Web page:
Use: grind the seeds for smoothies or use the whole seed to infuse a liquid, use sparingly
Suggested pairings: apple, banana, coconut, nut butter, nut milk, dates, pumpkin, coffee, black tea, pear, peach

Cayenne pepper

Hot, dried, chili peppers ground down are often used for a spice in Latin American, Asian and North American cuisine.
Use: start with a pinch because heat levels can vary, use sparingly
Suggested pairings: chocolate, banana, citrus fruits, dates, pineapple, mango, vegetable juices, leafy greens


This common spice is made from a type of bark. There are several varieties of varying quality on the market.
Use: ground cinnamon for smoothies, whole sticks for infused beverages
Suggested pairings: apple, pear, banana, coconut, nut butter, nut milk, dates, pumpkin, coffee, tea, vanilla, chocolate


Cloves are dried flower buds from the clove tree. They are hard and must be ground to be consumed.
Use: ground cloves in smoothies, whole buds for infusions, use sparingly
Suggested pairings: apple, pear, banana, coconut, nut butter, nut milk, dates, pumpkin, coffee, tea, vanilla, orange


Cocoa is not a spice, but you can use it like one. It adds a chocolate taste without adding sugar. A lot of people will tell you to stick to raw cacoa. I’m not one of those people.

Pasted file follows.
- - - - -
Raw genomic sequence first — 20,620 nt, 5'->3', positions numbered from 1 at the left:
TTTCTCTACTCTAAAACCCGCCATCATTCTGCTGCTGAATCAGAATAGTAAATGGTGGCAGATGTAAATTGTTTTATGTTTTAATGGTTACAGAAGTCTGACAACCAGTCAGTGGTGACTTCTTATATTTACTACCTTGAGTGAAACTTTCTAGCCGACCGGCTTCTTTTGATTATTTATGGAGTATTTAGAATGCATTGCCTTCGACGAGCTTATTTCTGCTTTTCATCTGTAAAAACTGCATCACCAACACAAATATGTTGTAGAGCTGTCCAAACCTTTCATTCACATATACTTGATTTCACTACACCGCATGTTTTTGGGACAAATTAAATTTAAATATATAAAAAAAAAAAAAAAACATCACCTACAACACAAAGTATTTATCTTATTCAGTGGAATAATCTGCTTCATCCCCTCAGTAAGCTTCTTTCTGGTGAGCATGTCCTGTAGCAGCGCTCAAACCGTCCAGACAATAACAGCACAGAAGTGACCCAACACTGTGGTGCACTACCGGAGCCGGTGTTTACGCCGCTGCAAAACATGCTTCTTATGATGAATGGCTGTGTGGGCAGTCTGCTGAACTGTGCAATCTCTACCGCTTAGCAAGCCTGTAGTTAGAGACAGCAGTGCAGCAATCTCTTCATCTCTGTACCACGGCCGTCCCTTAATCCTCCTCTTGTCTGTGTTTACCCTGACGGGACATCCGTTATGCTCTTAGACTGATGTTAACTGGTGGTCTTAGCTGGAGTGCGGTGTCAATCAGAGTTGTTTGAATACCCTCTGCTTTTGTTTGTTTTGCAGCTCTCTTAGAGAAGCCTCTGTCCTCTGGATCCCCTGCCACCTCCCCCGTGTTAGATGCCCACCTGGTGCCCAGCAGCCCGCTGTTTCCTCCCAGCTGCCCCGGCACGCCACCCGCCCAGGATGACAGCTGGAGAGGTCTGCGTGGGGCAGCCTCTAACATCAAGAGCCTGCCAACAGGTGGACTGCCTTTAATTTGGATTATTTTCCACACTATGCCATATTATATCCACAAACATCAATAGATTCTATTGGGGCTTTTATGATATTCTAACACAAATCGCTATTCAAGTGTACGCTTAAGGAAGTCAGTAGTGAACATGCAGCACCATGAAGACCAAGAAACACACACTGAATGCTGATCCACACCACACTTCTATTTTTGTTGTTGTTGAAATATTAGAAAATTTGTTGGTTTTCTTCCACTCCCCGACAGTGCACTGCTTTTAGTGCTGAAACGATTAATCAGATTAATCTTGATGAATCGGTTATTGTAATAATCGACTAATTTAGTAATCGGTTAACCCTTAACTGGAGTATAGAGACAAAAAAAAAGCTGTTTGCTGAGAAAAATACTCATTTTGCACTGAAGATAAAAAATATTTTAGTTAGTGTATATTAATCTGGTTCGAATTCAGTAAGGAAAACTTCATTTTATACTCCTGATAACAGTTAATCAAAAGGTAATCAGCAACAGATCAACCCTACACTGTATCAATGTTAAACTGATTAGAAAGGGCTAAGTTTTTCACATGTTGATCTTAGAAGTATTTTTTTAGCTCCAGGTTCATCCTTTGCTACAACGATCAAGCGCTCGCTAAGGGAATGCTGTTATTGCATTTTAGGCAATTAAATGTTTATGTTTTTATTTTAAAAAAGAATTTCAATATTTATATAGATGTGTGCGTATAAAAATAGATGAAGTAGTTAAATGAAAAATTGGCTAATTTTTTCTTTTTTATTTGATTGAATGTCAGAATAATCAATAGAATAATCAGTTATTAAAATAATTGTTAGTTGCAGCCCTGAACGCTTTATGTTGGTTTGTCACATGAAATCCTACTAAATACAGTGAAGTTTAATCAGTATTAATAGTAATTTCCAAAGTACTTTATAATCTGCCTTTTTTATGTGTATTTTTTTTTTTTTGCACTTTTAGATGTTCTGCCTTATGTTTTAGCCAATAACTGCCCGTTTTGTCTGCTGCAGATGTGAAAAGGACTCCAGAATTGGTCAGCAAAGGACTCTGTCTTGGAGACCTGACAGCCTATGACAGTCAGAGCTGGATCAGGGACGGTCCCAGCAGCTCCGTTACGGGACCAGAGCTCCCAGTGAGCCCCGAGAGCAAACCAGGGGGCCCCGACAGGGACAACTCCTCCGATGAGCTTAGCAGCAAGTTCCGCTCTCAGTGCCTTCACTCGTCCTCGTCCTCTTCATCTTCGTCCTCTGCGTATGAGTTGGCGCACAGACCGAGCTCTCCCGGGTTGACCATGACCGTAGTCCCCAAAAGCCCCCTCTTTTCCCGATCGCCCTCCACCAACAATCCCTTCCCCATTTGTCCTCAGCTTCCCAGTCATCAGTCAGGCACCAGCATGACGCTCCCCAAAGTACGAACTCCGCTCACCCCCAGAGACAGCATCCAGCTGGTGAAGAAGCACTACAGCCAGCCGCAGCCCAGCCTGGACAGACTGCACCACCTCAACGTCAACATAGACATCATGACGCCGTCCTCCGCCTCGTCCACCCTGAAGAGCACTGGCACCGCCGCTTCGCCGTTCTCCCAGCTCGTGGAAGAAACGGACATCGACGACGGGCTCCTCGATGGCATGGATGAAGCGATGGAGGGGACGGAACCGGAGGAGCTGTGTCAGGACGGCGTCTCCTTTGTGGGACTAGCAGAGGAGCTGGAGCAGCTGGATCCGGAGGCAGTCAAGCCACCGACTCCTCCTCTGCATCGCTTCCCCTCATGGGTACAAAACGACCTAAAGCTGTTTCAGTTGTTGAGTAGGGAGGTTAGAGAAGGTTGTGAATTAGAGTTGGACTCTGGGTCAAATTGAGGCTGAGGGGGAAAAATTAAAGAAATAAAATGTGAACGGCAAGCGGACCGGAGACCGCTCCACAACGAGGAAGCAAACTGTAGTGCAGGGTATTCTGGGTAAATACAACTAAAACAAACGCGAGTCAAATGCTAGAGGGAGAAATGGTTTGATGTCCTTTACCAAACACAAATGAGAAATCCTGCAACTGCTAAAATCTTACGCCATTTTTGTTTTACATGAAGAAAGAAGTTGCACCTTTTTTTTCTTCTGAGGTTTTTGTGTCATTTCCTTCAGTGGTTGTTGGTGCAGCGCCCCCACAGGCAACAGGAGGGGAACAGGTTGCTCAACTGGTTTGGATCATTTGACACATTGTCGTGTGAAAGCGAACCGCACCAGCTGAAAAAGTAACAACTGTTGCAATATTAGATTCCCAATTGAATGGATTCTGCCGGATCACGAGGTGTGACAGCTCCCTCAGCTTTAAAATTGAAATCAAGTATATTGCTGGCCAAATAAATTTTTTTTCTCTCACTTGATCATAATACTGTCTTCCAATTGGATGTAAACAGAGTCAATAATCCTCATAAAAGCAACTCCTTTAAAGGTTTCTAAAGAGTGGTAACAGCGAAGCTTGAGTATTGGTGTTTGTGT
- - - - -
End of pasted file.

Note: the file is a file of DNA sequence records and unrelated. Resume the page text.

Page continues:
Use: unsweetened cocoa powder, add cocoa nibs for some texture.
Suggested pairings: coffee, banana, coconut, nut butter, nut milk, red berries, vanilla, orange, mint, beet

Fennel bulbs

This perennial herb tastes great in a salad, but it’s also very refreshing in a juice or smoothie. It has a subtle licorice flavor, but don’t let that scare you.
Use: fresh fennel bulbs, chopped and blended thoroughly
Suggested pairings: apple, orange, pear, cucumber, tomato, leafy greens, vegetable juices, grapefruit, beet


Ginger is a versatile, zingy* little root.  It adds a pleasant heat and a tangy, sharp and slightly sweet flavor.
Use: fresh root is best, dried ginger will do in a pinch
Suggested pairings: apple, banana, orange, lemon, pear, pumpkin, nut milk, nut butter, figs, dates, tropical fruits, carrot, chocolate, vegetable juices, leafy greens, green tea


This edible flower adds an elegant perfume when used sparingly. Too much will make things taste soapy.
Use: fresh or dried flowers grown for culinary use, use sparingly